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Discussion in 'The Garage' started by Pookster, May 10, 2005.
May seem like a rather odd question but.. would saddle tanks fit under a burb?
I have thought about it, but I dont think there is enough room under it. Being a long wheel base the rockers scrape pretty often and having a tank there problly wouldnt be too good. IMO. If its for a towrig, I think it could be interesting with all three tanks. I gota pee!!
Lol, its a 2wd burb, I dont think its going offroading anytime soon. I just wanted/need some supplimental tanks to fit more fuel
Wow, 40gal isn't enough? Are you driving cross continent?
Sheeeit, a 40 gallon tank only goes 300, maybe 400 miles -- least on my '90 V2500 with a TH400 it did.
I've looked at it. The Sub's floor doesn't appear to leave enough room for the tanks. You could probably get them in there, but the brackets might not work as the tanks would have to be really low.
At least that is what it looke dlike w/o actually holding a tank in place.
no no, I have a diesel 2wd burb with the 700R4 and 3.42 gears-sucker pulls out a nominal 20-21mpg. with a 40 gallon tank thats about 800 miles of cruise radius.
(driving cross continent)- no no, not my intention, not that I havent done it before- I picked up this truck to also convert over to run on waste vegetable oil- So I wanted to carry as much fuel as possible (more fuel=less money to auctally fill up at the pump). Another 40 gallons would have been sweet. If it isnt a possibility, I might have to just tow a mini trailer along... Im already running on a mix 80% veggie, 20% diesel. Still a little cold , so I really should have kept it at 50/50...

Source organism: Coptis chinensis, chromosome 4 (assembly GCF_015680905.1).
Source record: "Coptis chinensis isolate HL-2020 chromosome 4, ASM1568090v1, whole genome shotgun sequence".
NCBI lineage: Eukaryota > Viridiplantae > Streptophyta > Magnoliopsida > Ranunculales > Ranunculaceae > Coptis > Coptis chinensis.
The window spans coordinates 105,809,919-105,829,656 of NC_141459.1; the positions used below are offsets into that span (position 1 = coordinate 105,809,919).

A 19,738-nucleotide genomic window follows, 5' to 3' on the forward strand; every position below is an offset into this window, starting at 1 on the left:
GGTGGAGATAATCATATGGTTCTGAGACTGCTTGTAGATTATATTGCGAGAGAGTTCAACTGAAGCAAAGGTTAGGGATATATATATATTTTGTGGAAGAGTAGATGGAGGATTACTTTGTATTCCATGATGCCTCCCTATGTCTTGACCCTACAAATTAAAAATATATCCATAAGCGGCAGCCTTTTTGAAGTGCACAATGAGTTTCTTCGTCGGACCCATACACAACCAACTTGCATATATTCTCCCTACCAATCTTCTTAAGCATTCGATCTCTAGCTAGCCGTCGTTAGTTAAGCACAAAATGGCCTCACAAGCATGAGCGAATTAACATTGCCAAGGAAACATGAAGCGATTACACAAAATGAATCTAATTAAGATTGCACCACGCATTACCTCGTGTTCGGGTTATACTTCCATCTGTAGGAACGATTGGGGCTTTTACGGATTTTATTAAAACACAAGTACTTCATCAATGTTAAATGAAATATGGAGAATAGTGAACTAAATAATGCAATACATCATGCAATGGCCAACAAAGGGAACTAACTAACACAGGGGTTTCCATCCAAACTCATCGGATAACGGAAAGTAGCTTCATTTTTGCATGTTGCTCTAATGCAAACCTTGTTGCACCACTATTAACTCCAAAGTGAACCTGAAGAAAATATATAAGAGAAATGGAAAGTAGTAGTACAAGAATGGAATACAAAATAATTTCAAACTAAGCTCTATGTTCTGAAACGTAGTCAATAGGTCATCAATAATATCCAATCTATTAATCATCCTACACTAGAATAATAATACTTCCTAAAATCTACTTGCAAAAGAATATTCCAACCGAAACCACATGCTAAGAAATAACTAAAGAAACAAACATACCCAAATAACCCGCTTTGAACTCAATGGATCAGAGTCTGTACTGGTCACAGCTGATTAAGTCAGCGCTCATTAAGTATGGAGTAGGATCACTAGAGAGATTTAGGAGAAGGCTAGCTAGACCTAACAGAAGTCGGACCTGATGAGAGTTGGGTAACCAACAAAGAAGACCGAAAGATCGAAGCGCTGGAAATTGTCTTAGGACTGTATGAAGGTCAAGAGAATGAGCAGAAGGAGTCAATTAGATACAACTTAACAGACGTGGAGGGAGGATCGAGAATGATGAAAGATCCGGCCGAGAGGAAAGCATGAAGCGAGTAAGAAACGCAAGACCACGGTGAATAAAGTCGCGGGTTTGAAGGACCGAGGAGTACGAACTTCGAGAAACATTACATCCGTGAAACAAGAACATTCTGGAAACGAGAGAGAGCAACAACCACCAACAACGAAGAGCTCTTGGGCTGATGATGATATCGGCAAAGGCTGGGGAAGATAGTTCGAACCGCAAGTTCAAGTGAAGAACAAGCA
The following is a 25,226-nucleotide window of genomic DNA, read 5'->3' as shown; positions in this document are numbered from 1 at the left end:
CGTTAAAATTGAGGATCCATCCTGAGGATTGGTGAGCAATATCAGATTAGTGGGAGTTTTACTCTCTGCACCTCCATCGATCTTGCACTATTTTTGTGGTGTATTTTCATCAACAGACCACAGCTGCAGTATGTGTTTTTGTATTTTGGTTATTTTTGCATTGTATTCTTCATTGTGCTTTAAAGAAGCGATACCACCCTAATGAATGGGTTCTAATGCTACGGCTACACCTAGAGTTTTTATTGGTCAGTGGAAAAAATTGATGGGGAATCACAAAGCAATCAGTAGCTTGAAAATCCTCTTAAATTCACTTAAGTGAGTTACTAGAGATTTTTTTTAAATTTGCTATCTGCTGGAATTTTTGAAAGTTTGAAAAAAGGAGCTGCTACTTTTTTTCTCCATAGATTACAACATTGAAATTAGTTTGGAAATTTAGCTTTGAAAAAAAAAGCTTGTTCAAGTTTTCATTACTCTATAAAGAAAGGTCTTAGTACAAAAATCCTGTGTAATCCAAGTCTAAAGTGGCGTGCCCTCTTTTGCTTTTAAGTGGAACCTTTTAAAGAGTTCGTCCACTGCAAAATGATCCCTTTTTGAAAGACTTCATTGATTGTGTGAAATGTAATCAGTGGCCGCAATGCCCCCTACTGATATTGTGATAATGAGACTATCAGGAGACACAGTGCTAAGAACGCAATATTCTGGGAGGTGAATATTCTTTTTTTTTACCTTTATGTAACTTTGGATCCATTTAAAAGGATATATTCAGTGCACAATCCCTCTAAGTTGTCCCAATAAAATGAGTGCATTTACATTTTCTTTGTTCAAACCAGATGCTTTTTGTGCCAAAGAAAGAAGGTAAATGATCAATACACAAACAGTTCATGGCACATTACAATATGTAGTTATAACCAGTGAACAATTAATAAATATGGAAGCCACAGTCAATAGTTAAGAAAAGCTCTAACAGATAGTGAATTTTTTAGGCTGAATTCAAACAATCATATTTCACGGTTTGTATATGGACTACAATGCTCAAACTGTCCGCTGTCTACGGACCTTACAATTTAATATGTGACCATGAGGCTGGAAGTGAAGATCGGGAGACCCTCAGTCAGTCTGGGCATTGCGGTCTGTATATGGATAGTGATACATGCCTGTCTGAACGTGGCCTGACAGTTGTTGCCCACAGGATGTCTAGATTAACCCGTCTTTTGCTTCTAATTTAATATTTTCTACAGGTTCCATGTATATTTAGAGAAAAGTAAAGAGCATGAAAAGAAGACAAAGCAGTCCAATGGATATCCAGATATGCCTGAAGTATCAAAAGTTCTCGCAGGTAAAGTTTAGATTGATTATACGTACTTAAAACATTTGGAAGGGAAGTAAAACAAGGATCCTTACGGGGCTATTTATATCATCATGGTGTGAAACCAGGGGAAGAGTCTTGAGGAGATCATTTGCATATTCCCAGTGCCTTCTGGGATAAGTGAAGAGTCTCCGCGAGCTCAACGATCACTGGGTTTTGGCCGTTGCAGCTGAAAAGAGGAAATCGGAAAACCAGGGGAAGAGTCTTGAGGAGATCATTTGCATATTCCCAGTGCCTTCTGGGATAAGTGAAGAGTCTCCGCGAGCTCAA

Its kinda weird to say it, but the burb just doesnt have enough space...
Oh yeah.. about the pissing part... I just simply attach a tube to my......
Ok, maybe not. I do end up stopping almost every 1.5-2 hrs just to take a leak, do some push ups, etc. My friend says I pull over at every rest stop though just to take a leak from all the coffee I drink.
not to go off topic, but I heard about the diesel /veggie oil mix once and though it was a joke. does it work, and where should I look for information.
Sweet, I've always wondered if anyone actually did that on a regular basis. What happens if you run on 100% veggie? Do you have to be careful about it turning rancid, or does that not really matter? Sure would be cool to be able to store an infinite amount of fuel at your house and have no gov't safety standards to worry about or just worrying about blowing your house up. How much do you pay per gallon? And do you smell like McDonalds?